So, as a work of fictional horror?; Extremely well done, especially for something produced on such a limited budget, as a one-off experiment, entirely intended to be aired, remarked upon and then forgotten. Purely on a technical level, the piece is remarkable, the manner in which narrative unfolds in a fairly naturalistic fashion, in which atmosphere is fomented with the most subtle reference to the tropes and techniques of purely “narrative” horror...deeply clever, deeply effective. However, its true significance lies in what it represents: a work which provided no comfort or consolation at the time of its broadcast, which, in fact, shook people so profoundly in terms of their relationship to their media and its devices that they ended up baying for its blood. In that, there is a far more profound and incisive horror than any the spectre of “Mr. Pipes” can provide with his bangs, clangs and nursery rhymes; one that we all assume and engage in as part of our daily lives, rarely stopping to even question or consider: the deceits and illusions we casually accept owing to the familiarity of their source. When Ghostwatch's audience were told they were being subjected to a live broadcast, a genuine investigation, they believed it, because the TV told them so. When they were told that the phenomena they were witnessing, as improbable ad they became, were real, they believed it, because the TV told them so. When they were told that the actors portraying “experts” in various fields were experts, they believed it, because the TV told them so.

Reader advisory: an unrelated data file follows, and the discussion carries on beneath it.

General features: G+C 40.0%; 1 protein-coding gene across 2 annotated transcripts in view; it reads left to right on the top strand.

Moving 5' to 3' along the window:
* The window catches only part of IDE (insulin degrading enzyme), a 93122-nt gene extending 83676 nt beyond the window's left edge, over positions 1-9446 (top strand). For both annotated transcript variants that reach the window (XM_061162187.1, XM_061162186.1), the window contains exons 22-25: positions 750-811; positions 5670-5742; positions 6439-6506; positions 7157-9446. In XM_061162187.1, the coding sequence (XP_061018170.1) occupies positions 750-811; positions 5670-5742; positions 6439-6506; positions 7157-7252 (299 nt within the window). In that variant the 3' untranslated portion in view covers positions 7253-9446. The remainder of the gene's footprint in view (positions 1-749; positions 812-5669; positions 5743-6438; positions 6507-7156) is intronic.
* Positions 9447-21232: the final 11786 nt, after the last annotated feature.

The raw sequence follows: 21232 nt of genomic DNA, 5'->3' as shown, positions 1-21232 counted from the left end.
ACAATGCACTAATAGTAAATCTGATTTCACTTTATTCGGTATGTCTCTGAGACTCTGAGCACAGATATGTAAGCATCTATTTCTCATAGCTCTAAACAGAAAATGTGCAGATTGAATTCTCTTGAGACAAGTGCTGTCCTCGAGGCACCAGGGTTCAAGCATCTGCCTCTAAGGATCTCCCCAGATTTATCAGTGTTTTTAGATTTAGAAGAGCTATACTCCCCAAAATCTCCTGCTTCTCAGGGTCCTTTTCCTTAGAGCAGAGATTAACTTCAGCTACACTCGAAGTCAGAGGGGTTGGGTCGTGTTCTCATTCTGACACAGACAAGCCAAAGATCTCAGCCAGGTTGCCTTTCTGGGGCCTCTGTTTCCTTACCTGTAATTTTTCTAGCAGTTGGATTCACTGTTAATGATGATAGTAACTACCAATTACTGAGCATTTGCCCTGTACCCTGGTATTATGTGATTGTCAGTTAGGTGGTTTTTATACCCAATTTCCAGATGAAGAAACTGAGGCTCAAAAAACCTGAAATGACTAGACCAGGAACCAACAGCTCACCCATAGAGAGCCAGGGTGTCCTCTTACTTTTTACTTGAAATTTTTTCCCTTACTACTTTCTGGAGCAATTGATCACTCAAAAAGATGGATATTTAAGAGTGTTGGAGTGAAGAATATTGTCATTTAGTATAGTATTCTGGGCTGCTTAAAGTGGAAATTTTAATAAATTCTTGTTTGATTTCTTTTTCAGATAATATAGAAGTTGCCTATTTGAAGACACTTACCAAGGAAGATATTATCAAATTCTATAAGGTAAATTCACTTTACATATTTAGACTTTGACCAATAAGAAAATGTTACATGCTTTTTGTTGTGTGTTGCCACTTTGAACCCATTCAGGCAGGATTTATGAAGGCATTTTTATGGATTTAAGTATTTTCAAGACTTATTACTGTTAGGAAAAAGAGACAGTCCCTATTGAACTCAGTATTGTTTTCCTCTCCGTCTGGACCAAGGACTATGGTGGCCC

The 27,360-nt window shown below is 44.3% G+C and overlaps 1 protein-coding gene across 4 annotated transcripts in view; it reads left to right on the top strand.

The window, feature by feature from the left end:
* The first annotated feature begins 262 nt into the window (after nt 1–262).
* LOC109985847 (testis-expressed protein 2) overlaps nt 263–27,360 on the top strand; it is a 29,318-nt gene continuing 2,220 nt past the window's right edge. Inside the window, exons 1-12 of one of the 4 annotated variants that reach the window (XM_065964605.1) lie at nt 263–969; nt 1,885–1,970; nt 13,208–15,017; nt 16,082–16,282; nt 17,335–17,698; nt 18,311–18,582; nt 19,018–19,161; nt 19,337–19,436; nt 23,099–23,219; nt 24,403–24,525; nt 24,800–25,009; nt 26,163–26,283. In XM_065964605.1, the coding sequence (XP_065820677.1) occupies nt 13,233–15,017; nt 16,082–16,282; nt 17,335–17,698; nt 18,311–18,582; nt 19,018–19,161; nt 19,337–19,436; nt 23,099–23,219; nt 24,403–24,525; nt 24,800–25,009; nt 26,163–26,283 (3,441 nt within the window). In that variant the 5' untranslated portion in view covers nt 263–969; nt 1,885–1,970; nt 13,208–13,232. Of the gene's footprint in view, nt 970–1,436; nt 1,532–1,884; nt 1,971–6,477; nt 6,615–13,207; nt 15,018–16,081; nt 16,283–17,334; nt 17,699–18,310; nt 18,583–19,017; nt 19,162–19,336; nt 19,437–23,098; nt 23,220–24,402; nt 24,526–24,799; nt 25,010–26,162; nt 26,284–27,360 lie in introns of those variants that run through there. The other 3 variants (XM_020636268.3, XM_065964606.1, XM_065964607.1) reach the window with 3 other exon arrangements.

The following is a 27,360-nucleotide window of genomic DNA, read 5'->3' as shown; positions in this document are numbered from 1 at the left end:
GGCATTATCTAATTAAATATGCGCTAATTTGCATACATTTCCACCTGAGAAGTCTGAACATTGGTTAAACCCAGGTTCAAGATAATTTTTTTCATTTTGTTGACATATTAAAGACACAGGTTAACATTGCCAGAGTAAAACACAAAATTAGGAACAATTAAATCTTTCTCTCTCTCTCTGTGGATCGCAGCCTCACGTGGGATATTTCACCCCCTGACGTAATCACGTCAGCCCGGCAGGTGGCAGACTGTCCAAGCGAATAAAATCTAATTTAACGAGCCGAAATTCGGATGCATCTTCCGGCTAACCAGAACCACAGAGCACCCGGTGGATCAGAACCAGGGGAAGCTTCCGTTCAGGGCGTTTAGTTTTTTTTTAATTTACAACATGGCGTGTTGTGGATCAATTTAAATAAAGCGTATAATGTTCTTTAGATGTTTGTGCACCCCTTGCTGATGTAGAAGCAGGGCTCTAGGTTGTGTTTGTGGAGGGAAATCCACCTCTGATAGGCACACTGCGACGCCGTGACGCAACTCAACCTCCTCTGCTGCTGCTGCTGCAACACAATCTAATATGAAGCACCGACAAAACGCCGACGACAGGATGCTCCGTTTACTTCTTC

In that, Ghostwatch stands as a brilliant piece of what would now be called “meta-fiction;” something which calls into question its own medium, its own veracity, by insisting upon it. Not only are the BBC or mainstream television in general unlikely to approach anything quite as disturbing again, they are unlikely to engage in anything that treats its audience with quite the same degree of respect again, for fear of provoking similar outrage.
Ghostwatch, a notable piece of horror, a remarkable TV phenomenon, and one well worth investigating.
Follow the links for a two part exclusive interview with Stephen Volk the creator of Ghostwatch.